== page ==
- The Washington Times - Friday, November 20, 2009

“Precious,” the new drama from director Lee Daniels stirring up beaucoup Oscar buzz, has stirred up something else as well: controversy within the black community.

That the picture would inspire some bickering is not all that surprising. It is, after all, the tale of an illiterate, obese black teenage girl who has two children, both by incest. Unflinching and unrelenting, it can be a difficult film to watch.

It’s also, however, a tale of self-empowerment, a look at an oft-ignored segment of the population that exists in ghettoes and is all-too-often marginalized or treated with contempt.

That this downbeat film — which stars an almost all-black cast and was directed and produced by a black man — would even get produced is something of a triumph. Such films are not exactly rolling off the Hollywood factory line.

The critical acclaim “Precious” has received suggests the risk was worth it. The film received a 15-minute standing ovation at Cannes, multiple awards at Sundance and a People’s Choice Award at Toronto for Mr. Daniels, and a 90 percent fresh rating on Rotten Tomatoes.

On top of that acclaim comes a still-unfolding box-office bonanza: Though the movie grossed just $5.9 million last week, it did so in a tiny release of just 174 theaters, for an average of $33,762 per theater. That was almost double the average of the weekend’s highest-grossing picture, “2012.”

Yet these triumphs have caused consternation in some corners of the black media elite.

Writing in the alternative weekly the New York Press, Armond White unleashed this withering condemnation: “Not since ‘The Birth of a Nation’ has a mainstream movie demeaned the idea of black American life as much as ‘Precious.’ Full of brazenly racist cliches (Precious steals and eats an entire bucket of fried chicken) it is a sociological horror show.”

Raina Kelley’s review in Newsweek is much more nuanced. “[I] understand people who complain about the lack of positive role models more than those who applaud just for telling this story,” she wrote. “In their admiration of Precious’s strength and resilience, these people also implicitly accept the status quo. … I’m tired of movies presenting black people as grateful to find a helping hand to rise above their abusers.”

The Washington Post’s Courtland Milloy, meanwhile, hated the film and seemed to wonder what, exactly, the largely white critical corps is getting out of the film.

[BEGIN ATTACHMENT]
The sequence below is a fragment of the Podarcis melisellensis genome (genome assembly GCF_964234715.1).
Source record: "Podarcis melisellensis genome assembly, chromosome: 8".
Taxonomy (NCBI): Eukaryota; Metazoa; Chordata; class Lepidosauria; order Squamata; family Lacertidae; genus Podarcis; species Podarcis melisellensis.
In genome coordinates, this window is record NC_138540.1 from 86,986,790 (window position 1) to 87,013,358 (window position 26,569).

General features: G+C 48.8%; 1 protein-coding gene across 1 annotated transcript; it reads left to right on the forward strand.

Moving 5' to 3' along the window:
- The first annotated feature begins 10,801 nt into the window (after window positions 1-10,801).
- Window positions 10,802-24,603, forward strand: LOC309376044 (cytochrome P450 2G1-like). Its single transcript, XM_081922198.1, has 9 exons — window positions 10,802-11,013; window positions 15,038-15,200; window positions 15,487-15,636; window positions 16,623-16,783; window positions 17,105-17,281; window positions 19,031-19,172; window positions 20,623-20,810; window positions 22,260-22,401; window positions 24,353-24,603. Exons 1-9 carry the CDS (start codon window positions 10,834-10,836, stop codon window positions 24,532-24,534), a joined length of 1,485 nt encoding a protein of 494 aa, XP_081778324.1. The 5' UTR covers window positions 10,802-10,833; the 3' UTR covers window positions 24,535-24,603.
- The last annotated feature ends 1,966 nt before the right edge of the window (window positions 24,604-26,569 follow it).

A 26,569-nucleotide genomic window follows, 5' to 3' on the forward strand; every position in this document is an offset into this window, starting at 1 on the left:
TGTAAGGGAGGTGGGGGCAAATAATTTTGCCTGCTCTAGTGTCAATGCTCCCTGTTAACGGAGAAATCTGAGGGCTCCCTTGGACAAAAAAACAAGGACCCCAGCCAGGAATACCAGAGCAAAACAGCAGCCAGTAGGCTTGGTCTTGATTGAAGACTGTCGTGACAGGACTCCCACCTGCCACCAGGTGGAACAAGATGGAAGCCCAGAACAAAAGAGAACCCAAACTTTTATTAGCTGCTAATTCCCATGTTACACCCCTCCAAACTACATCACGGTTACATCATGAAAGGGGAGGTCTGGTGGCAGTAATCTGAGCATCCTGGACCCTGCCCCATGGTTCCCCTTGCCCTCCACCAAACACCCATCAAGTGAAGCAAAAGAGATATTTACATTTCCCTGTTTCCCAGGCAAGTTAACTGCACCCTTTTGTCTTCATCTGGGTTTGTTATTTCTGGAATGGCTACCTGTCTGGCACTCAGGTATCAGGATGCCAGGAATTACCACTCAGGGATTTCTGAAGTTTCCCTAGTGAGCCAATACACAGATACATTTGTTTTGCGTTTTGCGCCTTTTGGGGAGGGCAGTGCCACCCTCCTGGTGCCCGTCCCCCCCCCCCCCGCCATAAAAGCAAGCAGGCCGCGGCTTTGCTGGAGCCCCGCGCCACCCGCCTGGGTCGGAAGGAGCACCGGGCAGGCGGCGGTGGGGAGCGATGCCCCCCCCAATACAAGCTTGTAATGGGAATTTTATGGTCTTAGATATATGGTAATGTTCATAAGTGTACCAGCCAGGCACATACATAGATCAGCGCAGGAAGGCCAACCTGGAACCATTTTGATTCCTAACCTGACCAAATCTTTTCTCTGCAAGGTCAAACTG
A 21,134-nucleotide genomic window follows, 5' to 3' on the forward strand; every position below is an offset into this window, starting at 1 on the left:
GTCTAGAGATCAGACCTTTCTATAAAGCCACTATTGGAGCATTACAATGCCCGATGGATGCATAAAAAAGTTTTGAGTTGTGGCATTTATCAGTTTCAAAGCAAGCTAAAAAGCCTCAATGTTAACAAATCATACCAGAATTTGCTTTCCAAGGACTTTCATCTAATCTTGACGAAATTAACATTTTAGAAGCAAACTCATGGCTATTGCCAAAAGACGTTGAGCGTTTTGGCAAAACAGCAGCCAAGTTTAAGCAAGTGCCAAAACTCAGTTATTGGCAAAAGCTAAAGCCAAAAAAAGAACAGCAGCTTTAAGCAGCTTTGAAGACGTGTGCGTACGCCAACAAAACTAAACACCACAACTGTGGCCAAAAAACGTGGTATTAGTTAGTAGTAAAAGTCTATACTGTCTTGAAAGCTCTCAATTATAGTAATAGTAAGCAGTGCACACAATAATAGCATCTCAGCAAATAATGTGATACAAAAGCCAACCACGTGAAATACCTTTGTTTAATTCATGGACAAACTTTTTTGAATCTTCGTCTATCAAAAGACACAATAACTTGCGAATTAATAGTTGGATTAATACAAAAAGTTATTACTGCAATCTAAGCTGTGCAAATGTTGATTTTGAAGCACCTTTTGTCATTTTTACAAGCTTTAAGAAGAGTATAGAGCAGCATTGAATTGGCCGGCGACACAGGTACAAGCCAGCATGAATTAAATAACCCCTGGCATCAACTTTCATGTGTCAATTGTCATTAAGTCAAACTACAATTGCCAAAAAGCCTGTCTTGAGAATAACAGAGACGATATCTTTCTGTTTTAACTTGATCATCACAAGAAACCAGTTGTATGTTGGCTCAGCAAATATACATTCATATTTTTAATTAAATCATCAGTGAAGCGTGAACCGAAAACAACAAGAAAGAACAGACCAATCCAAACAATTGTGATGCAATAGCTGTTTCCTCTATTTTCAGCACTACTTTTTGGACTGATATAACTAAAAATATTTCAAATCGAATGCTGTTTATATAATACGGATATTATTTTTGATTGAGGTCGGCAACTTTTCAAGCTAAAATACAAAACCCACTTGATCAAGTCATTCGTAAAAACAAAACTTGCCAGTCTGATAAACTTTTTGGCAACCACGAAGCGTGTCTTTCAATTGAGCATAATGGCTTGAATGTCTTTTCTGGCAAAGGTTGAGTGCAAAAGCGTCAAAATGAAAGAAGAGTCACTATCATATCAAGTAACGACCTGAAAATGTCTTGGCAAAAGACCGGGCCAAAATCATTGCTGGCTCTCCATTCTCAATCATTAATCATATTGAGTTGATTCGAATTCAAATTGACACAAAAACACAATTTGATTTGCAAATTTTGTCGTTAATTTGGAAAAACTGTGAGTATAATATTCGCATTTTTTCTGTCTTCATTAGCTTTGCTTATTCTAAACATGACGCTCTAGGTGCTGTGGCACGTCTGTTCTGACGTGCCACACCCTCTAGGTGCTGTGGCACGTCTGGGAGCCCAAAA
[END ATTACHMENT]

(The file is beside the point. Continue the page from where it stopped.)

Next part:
“Maybe there is something to the notion that when human pathology is given a black face, white people don’t have to feel so bad about their own,” Mr. Milloy suggested earlier this week. “At least somebody’s happy. Sexual abuse is certainly an equal-opportunity crime, with black and white women similarly affected. But only exaggerated black depravity seems to resonate so forcefully in the imagination.”

Mr. Milloy and Ms. Kelley both hint at what seems to be the most upsetting part of “Precious” to a certain segment of the black community: the reaction of whites to the work.

In a way, it’s similar to the reaction of some black activists to Bill Cosby when he had the temerity to argue that some of the pathologies of the ghetto were self-inflicted. He was told he was out of touch, willing to sell out his own people in order to let white people assuage their guilt for the chaos in the inner city.

But above all, he was lambasted for airing the community’s “dirty laundry.” These problems exist, some of his critics were willing to admit, but it’s not your place to go running around telling the white folks that’s the case.

In this case, Mr. Daniels — as well as executive producers and titans of the entertainment industry Oprah Winfrey and Tyler Perry — are getting much the same treatment as Mr. Cosby. Mr. White, for example, describes them as “an unholy triumvirate” who “come together at some intersection of race exploitation and opportunism.”

It’s fair to say that none of these media moguls would argue that every home in the ‘hood is as messed up as Precious’ is. It’s equally fair, however, to say that far too many of them are and, perhaps, it’s time to wonder just how to bring those stories to light.

Sometimes the laundry needs to be aired out.

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